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Asbestos FAQ

  • What is Asbestos?

    • Asbestos is a group of naturally occurring silicate minerals that occurs in rock and soil. Mined and milled from native rock, asbestos is fibrous, thin, and strong. Has important industrial characteristics which make it desirable. It is heat resistance, chemical inertness, and has good insulating capacity, coupled with the flexibility to be woven make asbestos suitable for use in many industrial applications.

  • What materials in my home, building, apartment or school may contain asbestos?

    • Vinyl floor tiles, backing on vinyl sheet flooring and adhesives

    • Ceiling tiles and adhesives

    • Roofing and siding shingles and flashings

    • Hot water and steam pipe insulation, coatings, tapes and mastics

    • Textured paint and patching compounds used on walls and ceilings

    • Attic and wall insulation produced containing vermiculite

    • Walls and floors around wood-burning stoves protected with asbestos paper, millboard, or cement sheets

    • Furnaces and boilers, including door gaskets

    • HVAC vibration isolation materials and duct sealant

    • Heat-resistant fabrics

    • Automobile clutches and brakes

 * Note: This is a list of common materials, not a comprehensive list of materials that could contain asbestos.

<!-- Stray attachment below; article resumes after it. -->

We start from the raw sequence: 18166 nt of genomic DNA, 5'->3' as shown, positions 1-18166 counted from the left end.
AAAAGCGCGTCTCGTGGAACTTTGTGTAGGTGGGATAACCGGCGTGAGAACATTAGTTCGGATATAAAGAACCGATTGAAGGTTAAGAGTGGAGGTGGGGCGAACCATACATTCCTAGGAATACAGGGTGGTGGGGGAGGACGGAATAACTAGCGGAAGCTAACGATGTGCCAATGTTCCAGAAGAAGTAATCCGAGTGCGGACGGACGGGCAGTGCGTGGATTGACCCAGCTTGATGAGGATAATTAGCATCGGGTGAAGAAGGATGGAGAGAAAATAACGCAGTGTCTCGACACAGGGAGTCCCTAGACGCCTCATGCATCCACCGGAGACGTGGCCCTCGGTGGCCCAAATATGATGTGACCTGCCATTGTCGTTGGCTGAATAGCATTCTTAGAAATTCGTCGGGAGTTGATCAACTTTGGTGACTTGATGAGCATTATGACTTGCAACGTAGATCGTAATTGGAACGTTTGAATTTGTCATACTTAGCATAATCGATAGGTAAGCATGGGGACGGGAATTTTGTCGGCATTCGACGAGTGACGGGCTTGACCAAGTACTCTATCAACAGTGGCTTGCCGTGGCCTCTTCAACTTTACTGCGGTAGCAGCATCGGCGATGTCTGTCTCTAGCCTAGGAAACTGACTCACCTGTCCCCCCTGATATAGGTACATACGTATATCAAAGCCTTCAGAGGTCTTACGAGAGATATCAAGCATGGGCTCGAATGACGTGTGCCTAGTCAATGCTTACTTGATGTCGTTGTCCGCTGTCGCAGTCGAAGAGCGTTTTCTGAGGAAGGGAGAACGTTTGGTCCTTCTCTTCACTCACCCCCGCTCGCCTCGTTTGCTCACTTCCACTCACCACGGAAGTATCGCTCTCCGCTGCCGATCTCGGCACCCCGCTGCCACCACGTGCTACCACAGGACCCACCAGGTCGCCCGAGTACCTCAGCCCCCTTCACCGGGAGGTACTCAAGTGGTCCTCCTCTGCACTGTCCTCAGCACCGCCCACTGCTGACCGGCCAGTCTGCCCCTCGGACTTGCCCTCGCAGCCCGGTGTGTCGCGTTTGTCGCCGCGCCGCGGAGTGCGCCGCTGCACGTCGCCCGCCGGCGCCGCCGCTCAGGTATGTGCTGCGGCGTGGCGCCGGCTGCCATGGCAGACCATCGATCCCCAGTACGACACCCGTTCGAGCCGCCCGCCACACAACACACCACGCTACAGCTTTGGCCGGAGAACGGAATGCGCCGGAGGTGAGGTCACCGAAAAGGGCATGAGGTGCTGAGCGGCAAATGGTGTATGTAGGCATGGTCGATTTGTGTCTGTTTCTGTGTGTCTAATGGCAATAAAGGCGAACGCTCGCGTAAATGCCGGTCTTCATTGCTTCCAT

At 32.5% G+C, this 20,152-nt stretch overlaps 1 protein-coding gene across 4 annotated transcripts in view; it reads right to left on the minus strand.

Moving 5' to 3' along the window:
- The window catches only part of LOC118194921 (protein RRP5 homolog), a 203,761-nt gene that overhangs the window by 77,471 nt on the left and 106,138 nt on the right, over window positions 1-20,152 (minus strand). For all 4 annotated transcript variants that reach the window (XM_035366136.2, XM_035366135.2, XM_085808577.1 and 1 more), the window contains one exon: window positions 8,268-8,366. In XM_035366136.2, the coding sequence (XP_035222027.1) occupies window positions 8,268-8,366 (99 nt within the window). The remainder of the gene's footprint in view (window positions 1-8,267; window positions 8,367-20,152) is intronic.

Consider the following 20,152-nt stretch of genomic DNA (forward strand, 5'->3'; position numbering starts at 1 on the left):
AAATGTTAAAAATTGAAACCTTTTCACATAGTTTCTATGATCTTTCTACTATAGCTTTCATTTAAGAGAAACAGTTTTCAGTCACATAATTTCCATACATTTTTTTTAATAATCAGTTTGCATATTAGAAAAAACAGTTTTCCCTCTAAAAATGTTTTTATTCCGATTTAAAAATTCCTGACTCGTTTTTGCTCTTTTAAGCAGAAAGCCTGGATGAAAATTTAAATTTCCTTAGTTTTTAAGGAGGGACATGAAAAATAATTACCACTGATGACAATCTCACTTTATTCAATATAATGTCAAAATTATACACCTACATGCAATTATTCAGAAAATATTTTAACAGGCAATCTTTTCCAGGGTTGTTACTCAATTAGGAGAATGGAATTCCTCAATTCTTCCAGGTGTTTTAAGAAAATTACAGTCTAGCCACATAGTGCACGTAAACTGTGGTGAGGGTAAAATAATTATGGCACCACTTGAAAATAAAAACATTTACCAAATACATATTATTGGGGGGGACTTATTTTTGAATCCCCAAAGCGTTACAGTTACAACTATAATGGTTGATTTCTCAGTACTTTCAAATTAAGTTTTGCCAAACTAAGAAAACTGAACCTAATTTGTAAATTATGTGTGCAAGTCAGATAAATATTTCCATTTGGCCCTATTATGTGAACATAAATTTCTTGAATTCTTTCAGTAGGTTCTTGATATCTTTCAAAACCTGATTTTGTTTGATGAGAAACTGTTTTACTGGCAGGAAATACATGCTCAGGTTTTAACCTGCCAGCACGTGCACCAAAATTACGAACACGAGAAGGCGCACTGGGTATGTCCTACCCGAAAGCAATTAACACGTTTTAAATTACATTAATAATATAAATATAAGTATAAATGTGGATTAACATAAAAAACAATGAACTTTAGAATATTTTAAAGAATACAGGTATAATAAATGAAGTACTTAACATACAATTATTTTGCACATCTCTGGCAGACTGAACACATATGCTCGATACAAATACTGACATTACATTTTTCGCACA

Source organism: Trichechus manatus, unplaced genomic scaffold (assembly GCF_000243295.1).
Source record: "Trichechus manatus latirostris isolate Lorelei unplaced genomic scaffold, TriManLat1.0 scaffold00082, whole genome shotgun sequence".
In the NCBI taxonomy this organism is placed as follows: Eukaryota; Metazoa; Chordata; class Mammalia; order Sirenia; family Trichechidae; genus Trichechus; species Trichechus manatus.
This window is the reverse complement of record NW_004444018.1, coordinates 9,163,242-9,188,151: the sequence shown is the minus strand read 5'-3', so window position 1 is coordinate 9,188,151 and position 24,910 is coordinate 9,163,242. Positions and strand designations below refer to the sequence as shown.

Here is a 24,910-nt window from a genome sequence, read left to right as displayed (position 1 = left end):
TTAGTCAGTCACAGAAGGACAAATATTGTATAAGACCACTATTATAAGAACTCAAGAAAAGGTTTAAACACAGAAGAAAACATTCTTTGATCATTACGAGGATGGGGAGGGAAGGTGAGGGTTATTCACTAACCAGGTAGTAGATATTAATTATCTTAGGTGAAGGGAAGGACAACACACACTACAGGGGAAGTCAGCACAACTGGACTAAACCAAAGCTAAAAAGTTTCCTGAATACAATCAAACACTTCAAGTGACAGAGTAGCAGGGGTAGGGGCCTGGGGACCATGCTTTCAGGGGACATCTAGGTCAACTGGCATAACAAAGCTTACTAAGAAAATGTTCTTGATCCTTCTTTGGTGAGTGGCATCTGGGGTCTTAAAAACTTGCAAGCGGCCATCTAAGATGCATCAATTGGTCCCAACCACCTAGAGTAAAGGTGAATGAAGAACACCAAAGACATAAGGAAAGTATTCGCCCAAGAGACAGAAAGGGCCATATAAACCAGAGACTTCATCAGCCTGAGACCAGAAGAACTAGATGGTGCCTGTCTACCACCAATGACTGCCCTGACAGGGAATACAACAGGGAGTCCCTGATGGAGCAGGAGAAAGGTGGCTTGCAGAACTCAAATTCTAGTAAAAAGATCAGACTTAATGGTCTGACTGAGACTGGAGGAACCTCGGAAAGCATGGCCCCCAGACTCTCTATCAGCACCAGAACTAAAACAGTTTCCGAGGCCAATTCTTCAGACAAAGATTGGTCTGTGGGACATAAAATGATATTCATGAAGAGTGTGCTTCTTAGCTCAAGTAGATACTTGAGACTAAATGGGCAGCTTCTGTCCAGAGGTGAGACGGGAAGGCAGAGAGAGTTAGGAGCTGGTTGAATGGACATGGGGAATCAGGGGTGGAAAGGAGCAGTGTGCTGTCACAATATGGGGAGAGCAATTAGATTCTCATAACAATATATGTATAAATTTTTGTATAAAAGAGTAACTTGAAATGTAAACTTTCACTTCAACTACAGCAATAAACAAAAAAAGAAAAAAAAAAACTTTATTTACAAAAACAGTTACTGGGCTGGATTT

• How do I know if I have asbestos in my home? (floor tile, ceiling tile, shingles, siding, etc.)

    • The only way to be sure whether a material contains asbestos is to have it tested by a qualified laboratory. EPA only recommends testing suspect materials if they are damaged (fraying, crumbling) or if you are planning a renovation or demolition that would disturb the suspect material. Samples should be taken by a properly trained and accredited asbestos professional (inspector).

  • Should I have my home or building inspected for asbestos prior to remodel, repairs or demolition?

    • Asbestos might be present in many products and materials throughout a home or business. Before you remodel, conduct repairs, or perform demolition activities, you should determine whether the materials that are going to be impacted contain asbestos.

    • In your home it is recommended that a currently accredited Asbestos Inspector be contacted for consultation prior to impact of building materials. This help will ensure your safety and help prevent contamination to your property.

    • Contractors performing renovation, remodeling, demolition and/or repairs in your home or business are obligated to follow all local, state & federal regulations, which typically require an accredited Asbestos Inspector consultation and work area survey.

  • What are the health risks if I have asbestos in my home, building, apartment, or school?

    • Asbestos in good condition and left undisturbed is unlikely to present a health risk. The risks from asbestos occur when it is damaged or disturbed where asbestos fibers become airborne and can be inhaled. Managing asbestos in place and maintaining it in good repair can often be the best approach.

  • What is the difference between Abatement & Remediation?

    • Abatement is the removal of a contaminant from a site or encapsulating so it no longer poses a risk.

    • Remediation resolves the underlying cause of contamination to prevent future occurrence, which can include abatement strategies.

Mold FAQ

  • What is Mold?​